For Sosa, apt belief is a kind of knowledge, which he calls "animal knowledge." In order for a belief to be apt, it must be true because it manifests the agent's cognitive competence. Generally speaking, a "complete competence" consists of three elements: an innermost skill, an inner state and an appropriate situation. An innermost skill is a disposition or ability to succeed if the agent is in an appropriate inner state and an appropriate outer situation. The ability to drive is an ability to drive successfully if one is not drunk or asleep (inner state), and the lighting conditions and weather are suitable for driving (situation). If an agent possesses an innermost skill, is in an appropriate state, and is in an appropriate situation, then Sosa says that the agent has a "complete competence." The idea of a cognitive competence follows this pattern. If an epistemic agent has the ability to form true beliefs of a certain sort, and the agent is in an appropriate inner state and also in an appropriate situation, then the agent possesses a complete cognitive competence. And if such an agent succeeds in forming a true belief because she manifests this competence, then she knows, at least in the sense of having animal knowledge.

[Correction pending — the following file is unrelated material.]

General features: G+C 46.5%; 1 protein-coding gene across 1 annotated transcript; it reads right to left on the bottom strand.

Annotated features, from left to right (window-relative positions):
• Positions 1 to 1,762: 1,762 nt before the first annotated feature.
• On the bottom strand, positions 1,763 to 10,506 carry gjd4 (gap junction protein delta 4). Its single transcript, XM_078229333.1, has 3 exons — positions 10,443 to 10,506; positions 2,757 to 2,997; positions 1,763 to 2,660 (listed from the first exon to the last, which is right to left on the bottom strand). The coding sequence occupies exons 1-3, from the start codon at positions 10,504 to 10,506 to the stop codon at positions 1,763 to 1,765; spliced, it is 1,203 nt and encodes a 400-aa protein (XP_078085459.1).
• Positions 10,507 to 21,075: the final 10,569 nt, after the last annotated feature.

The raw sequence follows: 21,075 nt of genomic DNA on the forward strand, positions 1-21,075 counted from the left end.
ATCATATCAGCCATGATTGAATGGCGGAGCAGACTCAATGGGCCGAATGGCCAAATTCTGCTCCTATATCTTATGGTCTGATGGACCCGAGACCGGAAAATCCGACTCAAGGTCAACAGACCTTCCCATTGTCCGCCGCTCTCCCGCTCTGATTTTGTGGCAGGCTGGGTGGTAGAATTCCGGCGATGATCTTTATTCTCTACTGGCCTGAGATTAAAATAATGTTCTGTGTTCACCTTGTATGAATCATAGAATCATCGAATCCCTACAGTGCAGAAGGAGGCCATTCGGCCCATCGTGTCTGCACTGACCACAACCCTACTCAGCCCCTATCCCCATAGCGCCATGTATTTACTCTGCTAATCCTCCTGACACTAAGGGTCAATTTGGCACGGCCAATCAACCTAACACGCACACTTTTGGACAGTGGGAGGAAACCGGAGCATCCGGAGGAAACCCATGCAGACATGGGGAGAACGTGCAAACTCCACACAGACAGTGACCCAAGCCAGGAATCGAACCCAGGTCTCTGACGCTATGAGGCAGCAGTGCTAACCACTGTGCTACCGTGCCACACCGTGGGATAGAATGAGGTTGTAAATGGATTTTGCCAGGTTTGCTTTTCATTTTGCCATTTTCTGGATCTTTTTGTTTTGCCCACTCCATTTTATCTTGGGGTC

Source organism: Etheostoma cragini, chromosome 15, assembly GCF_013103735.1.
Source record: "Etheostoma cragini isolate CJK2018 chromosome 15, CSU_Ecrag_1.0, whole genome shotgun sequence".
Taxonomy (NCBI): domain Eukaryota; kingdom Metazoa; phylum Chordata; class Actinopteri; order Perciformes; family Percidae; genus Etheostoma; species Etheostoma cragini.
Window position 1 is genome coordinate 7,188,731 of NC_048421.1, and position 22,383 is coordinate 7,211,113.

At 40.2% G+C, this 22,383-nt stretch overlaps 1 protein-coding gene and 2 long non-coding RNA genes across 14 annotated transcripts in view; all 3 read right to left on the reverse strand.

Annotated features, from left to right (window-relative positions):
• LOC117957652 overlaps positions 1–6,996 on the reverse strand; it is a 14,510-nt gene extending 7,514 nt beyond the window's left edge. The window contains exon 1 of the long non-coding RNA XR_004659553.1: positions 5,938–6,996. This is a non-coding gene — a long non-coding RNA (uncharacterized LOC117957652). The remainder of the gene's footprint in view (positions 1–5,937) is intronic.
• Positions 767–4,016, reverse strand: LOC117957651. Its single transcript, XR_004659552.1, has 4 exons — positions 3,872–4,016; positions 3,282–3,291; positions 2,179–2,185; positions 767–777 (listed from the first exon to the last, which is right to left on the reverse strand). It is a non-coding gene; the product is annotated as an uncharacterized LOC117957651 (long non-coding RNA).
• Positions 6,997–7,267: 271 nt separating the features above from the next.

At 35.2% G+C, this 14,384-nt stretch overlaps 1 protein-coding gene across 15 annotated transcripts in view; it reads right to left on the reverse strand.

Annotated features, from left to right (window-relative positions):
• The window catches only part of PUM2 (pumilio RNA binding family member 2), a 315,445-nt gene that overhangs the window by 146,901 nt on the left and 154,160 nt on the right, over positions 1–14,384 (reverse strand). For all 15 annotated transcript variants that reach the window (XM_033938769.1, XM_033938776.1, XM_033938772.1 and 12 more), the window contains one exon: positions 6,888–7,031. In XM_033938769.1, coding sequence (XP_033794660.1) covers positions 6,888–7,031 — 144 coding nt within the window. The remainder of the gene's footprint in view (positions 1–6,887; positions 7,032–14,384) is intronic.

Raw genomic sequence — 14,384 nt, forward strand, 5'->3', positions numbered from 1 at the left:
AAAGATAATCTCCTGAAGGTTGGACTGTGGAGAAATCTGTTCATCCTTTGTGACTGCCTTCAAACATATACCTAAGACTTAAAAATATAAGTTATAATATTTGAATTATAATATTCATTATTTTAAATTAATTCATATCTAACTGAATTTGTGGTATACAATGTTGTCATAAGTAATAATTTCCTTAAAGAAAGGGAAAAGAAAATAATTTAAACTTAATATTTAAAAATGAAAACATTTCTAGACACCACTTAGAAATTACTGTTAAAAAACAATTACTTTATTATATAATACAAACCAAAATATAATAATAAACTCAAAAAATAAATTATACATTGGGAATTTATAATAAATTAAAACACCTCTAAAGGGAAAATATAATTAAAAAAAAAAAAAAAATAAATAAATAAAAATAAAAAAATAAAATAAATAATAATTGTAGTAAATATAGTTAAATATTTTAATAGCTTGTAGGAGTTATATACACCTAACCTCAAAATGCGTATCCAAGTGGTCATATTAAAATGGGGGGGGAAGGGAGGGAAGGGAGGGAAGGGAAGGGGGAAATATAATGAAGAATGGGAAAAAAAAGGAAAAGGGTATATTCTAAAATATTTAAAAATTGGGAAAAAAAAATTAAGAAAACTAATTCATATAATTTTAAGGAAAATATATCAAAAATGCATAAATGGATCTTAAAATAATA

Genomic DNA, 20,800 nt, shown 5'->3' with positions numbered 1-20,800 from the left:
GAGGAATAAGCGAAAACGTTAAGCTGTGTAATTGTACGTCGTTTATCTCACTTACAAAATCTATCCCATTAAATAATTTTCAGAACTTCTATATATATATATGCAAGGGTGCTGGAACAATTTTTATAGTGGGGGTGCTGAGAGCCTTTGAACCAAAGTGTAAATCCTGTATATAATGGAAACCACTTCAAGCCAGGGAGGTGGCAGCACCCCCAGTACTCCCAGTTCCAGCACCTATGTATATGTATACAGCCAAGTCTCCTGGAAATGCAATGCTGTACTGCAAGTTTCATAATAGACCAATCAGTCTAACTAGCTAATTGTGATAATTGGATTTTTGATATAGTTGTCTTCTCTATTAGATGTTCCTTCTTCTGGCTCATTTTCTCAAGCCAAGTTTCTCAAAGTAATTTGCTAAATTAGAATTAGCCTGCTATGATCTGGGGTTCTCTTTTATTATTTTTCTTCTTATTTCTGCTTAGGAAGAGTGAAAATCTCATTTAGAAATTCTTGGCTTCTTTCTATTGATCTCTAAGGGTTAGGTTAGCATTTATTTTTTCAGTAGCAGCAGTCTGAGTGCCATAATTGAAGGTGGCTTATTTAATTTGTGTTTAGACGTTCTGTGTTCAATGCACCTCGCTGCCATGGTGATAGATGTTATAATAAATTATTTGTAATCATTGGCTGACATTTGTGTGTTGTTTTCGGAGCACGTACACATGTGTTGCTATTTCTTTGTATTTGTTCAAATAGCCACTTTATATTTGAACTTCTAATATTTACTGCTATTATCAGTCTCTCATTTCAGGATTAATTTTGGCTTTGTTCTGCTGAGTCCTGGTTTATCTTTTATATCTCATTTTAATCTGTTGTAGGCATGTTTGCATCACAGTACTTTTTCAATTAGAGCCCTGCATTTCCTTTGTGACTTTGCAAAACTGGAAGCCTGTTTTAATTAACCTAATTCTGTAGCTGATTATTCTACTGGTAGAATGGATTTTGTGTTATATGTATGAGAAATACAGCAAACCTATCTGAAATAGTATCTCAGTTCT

In his essay, Sosa argues that animal knowledge is compatible with certain kinds of luck. If a true belief manifests the relevant complete competence, then the subject has animal knowledge, even if she is lucky to have the relevant skill, be in the appropriate state, or be in an appropriate situation. Using a series of examples, Sosa argues that apt action is compatible with luck. In one example, a fighter pilot named Simone trains regularly in perfect simulations. Then the pilot is strapped down every night, while she is asleep, either into a simulation or a real cockpit. When she wakes up, Simone cannot tell whether she is in a simulation or a real cockpit. One day she wakes up in a real cockpit, and she shoots real targets. When Simone hits a real target, Sosa maintains that her success manifests her complete competence, and thus her success is apt. Of course, Simone is just lucky to be in a real cockpit, rather than a simulation. But her action is apt, despite her luck. In another example, a basketball player plays in an indoor venue, where his shots are "calmly apt," but he might just as well have been playing in a windy, outdoor venue, where his shots would have been buffeted by high winds. Here again, the player's shots are accurate because they manifest his competence, despite the fact that he is lucky to be in an appropriate situation. Sosa concludes that apt action is compatible with being lucky to be in an appropriate situation. And he invites us to infer, by analogy, that the same is true of apt belief (20-21). Since apt belief constitutes animal knowledge, these agents have animal knowledge, despite their luck in being in an appropriate situation.